BURY is to finally receive extra support to help drive down the town's alarming coronavirus infection rate.

The town, along with the whole of Greater Manchester, has been categorised as an 'enhanced response area' by the Government because of the high infection rates and the fast spread of the Indian variant in the region.

And as a result residents are being advised to minimise travel out of the area, similar to the advice given to Bolton a fortnight ago. People are also being advised to take extra care when meeting people outside of their household or support bubble.

Finer details of the support package are yet to be announced, but Town Hall chiefs are hoping it will include running a surge vaccination programme.

Bury Council leader Eammon O'Brien says surge vaccinations, along with a strong testing system and self-isolation support, is key to driving down infection rates.

He told The Bury Times: "We welcome the fact we are getting extra support.

"I have certainly been calling for this for several weeks. We are still awaiting more details of the extra support and whether or not we are getting the extra vaccines we need for the surge vaccination programme.

"The announcement has come slightly late in the day but overall it is positive.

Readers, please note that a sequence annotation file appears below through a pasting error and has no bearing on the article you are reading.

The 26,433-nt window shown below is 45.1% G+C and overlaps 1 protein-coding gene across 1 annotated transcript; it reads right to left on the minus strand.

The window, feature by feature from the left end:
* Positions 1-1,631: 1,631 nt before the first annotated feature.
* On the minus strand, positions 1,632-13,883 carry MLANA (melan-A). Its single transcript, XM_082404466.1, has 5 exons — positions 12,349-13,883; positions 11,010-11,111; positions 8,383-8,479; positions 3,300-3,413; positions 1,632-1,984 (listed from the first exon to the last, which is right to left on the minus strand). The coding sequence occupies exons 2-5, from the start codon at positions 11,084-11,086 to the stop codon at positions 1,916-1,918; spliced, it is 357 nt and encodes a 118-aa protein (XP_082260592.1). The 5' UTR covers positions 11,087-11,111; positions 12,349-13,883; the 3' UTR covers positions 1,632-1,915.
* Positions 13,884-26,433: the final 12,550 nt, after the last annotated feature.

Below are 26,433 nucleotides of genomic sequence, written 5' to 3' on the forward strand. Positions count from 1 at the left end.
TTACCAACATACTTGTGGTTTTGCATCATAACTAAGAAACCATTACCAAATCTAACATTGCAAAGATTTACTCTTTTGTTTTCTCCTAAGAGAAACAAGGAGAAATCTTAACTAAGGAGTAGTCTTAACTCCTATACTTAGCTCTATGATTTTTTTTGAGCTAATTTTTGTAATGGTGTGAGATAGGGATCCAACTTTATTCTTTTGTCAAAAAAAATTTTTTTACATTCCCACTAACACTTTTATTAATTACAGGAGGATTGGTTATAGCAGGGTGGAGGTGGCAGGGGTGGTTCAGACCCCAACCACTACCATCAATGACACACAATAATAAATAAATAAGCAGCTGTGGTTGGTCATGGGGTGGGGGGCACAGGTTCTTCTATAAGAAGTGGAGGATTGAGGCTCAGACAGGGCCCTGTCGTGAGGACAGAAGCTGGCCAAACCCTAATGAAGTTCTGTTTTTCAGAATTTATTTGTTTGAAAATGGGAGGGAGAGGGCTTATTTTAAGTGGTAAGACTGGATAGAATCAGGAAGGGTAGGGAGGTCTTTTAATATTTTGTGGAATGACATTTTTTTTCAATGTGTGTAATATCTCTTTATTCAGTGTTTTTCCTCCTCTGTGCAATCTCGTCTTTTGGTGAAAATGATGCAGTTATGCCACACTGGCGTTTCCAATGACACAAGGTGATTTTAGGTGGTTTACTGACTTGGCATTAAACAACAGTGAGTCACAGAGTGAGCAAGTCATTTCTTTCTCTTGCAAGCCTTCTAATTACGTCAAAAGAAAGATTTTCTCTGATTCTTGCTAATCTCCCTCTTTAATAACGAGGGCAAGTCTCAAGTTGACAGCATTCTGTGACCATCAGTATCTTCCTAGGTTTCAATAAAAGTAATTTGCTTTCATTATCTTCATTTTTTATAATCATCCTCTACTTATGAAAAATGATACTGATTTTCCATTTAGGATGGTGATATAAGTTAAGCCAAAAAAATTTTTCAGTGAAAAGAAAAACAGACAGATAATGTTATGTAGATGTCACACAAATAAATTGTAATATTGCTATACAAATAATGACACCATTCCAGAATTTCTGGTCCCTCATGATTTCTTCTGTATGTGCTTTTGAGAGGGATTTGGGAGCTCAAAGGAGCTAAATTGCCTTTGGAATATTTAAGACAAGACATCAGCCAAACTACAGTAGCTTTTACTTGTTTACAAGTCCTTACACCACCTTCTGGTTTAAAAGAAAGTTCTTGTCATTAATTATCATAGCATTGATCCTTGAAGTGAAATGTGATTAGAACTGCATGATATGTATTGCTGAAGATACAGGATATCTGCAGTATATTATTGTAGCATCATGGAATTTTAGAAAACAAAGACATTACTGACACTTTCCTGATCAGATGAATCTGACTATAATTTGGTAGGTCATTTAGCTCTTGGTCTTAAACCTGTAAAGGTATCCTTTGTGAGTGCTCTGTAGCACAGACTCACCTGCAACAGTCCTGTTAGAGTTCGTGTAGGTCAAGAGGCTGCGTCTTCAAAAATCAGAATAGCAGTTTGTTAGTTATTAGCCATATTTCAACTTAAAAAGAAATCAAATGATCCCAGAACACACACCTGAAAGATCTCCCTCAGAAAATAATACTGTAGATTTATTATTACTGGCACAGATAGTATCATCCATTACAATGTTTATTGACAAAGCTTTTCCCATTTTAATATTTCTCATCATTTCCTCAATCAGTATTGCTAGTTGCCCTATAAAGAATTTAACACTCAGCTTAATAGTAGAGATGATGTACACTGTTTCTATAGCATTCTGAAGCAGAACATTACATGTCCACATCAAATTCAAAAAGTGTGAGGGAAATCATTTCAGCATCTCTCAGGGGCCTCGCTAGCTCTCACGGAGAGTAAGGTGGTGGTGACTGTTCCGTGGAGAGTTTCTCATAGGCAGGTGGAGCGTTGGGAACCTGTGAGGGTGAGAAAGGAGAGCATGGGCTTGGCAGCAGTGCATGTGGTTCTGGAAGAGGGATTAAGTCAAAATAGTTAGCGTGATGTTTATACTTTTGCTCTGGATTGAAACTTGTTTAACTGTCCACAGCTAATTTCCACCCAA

He added: "The government has to recognise that this is a designated area— in need of support.

"It is no coincidence that the extra support, vaccines and testing has turned the curve in Bolton., the only area in Greater Manchester to have seen this. We need to do this as soon as possible across Greater Manchester and Lancashire."

The latest infection rate for Bury is 188 per 100,000 people, or 360 new cases in the last seven days, which is double what it was one week ago. The rate is increasing in all neighbourhoods in the borough, and is now the tenth highest in England.

The new help will include having a rapid response team, and the ability to request help from the military and agencies such as the police, who could help to enforce the rules and to support spot checks at workplaces to ensure they are Covid-safe.

It will also help Bury to carry out mass testing of pupils in schools, which started this week.

The opening of the first walk-in centres over the weekend saw more than 1,000 people turn up for the vaccine.

More pop-up covid jab clinics are set to open and teams, helped by local emergency services, have being go door-to-door to encourage people to get the injection and be tested.

Cllr O'Brien said: "There was a really good uptake from residents.

"We want to reach those communities most at risk and most likely to suffer from the virus, the poorer communities who are more likely to catch the virus and the ethic minority community, with people in that community more likely to end up in hospital, risks we cannot ignore."